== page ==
This gift made it into the mail in plenty of time, which was lucky because our plans were eclipsed by events in my partner’s family that have seen us spending time in Brisbane providing all manner of care to her beloved parents rather than at home hosting my family’s end of year celebration. Needless to say there as been a little quiet sock knitting involved…
Hello dear Readers, I have designed a knitting pattern. You can, should you wish, download it from Ravelry here. You see it here in handspun coloured merino with eucalyptus-dyed wool contrast. But allow me to explain.
Last week I joined the thousands of Australian school children who went out on strike demanding climate action. Their speeches showed more understanding of climate change than anything coming out of our federal government, which is still supporting coal mining and oil drilling on a massive scale. The school students had more clarity than our state government, which has only partially, temporarily, banned fracking because it destroys farmland (and thus costs votes though these things certainly do matter in their own right)–not because of the impact of burning fossil fuels on global warming. I sing with a posse of climate singers who were out on the weekend telling the good people of our city about the issue and giving people the chance to write to the leader of the opposition about this issue.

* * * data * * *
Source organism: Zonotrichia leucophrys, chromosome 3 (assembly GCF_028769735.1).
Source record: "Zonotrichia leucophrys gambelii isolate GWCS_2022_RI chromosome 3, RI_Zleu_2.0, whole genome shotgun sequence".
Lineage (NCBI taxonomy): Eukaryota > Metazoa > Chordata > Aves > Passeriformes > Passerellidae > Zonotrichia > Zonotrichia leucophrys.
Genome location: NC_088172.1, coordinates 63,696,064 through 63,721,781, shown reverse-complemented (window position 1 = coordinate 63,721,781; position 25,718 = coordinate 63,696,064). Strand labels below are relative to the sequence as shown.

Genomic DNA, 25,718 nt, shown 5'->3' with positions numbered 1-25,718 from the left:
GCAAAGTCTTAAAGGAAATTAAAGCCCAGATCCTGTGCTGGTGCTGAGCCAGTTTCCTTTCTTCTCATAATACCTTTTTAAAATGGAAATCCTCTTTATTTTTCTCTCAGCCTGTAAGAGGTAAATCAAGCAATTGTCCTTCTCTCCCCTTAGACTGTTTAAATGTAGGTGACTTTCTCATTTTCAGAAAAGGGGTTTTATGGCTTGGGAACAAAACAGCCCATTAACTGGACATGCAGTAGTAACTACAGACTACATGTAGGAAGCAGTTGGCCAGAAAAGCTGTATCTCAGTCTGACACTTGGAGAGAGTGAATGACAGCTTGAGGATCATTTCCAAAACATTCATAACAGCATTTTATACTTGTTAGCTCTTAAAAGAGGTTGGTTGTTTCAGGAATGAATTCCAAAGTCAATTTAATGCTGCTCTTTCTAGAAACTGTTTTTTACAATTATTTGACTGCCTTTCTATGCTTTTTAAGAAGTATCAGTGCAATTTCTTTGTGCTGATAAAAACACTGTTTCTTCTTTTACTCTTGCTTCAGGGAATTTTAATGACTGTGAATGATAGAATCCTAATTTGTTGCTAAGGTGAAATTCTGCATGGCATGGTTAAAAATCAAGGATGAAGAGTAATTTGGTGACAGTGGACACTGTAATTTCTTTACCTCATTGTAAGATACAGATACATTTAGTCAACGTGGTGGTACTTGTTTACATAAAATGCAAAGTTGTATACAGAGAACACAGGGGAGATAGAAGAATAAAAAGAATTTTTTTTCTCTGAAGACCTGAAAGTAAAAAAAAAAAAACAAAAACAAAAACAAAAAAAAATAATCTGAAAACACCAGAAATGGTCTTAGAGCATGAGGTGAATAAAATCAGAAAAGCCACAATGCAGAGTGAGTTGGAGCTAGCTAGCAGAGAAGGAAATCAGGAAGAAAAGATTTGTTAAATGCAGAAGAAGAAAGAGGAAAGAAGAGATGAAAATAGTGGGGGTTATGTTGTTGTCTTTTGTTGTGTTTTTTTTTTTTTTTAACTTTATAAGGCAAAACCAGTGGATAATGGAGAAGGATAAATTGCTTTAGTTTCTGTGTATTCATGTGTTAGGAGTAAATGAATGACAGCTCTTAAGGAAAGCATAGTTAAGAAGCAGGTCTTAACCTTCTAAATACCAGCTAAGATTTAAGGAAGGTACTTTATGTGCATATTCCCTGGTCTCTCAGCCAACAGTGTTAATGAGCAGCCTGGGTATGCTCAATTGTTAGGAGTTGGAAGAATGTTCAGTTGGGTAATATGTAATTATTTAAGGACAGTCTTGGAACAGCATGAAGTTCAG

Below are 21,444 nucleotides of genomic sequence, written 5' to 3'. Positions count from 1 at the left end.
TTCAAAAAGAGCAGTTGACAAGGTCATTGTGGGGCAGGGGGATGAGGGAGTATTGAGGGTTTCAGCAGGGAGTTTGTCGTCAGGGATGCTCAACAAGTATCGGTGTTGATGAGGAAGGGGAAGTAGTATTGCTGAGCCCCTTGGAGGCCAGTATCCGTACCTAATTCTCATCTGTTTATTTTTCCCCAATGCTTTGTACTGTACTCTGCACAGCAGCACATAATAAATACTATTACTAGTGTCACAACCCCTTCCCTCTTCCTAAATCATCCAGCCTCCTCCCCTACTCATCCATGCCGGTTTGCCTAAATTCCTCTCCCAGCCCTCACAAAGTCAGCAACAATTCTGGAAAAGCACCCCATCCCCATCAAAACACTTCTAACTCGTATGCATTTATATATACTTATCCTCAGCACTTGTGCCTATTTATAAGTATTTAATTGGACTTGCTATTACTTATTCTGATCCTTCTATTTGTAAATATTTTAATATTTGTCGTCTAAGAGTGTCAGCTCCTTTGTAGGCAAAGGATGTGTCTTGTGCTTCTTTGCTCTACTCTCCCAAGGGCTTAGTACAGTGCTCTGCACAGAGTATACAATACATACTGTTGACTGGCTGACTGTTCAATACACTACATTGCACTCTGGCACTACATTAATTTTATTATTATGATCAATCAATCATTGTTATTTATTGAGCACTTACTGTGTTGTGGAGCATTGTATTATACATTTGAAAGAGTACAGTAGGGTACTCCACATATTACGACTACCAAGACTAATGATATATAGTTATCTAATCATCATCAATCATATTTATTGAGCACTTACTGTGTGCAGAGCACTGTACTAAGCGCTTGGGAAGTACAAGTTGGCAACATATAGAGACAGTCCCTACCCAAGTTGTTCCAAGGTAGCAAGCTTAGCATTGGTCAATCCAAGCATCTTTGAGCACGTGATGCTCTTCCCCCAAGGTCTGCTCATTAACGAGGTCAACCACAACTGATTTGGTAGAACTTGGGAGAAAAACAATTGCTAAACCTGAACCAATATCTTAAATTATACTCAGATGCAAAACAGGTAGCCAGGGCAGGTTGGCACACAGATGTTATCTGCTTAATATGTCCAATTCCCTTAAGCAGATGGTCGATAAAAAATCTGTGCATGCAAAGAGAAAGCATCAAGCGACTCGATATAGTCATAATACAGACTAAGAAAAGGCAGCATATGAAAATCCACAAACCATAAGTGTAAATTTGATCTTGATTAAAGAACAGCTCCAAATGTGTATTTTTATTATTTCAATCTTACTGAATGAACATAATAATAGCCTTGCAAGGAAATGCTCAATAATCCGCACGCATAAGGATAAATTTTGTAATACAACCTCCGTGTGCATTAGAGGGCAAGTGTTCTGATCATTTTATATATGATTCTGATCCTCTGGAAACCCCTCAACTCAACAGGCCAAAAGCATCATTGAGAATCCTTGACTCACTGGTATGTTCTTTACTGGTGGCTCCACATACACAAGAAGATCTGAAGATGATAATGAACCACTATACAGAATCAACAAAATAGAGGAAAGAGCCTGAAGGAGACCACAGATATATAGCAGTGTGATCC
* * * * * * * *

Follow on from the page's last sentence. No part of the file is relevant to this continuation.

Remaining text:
And yet, on this day when world leaders are meeting in Katowice, Poland, to talk about what to do about this–there is just no coverage in my country of this critically important meeting. My government is not on track to meet the inadequate targets set in Paris. And the high pitched screaming sound between my ears when I lie awake in the middle of the night worrying about climate change is not quietening down.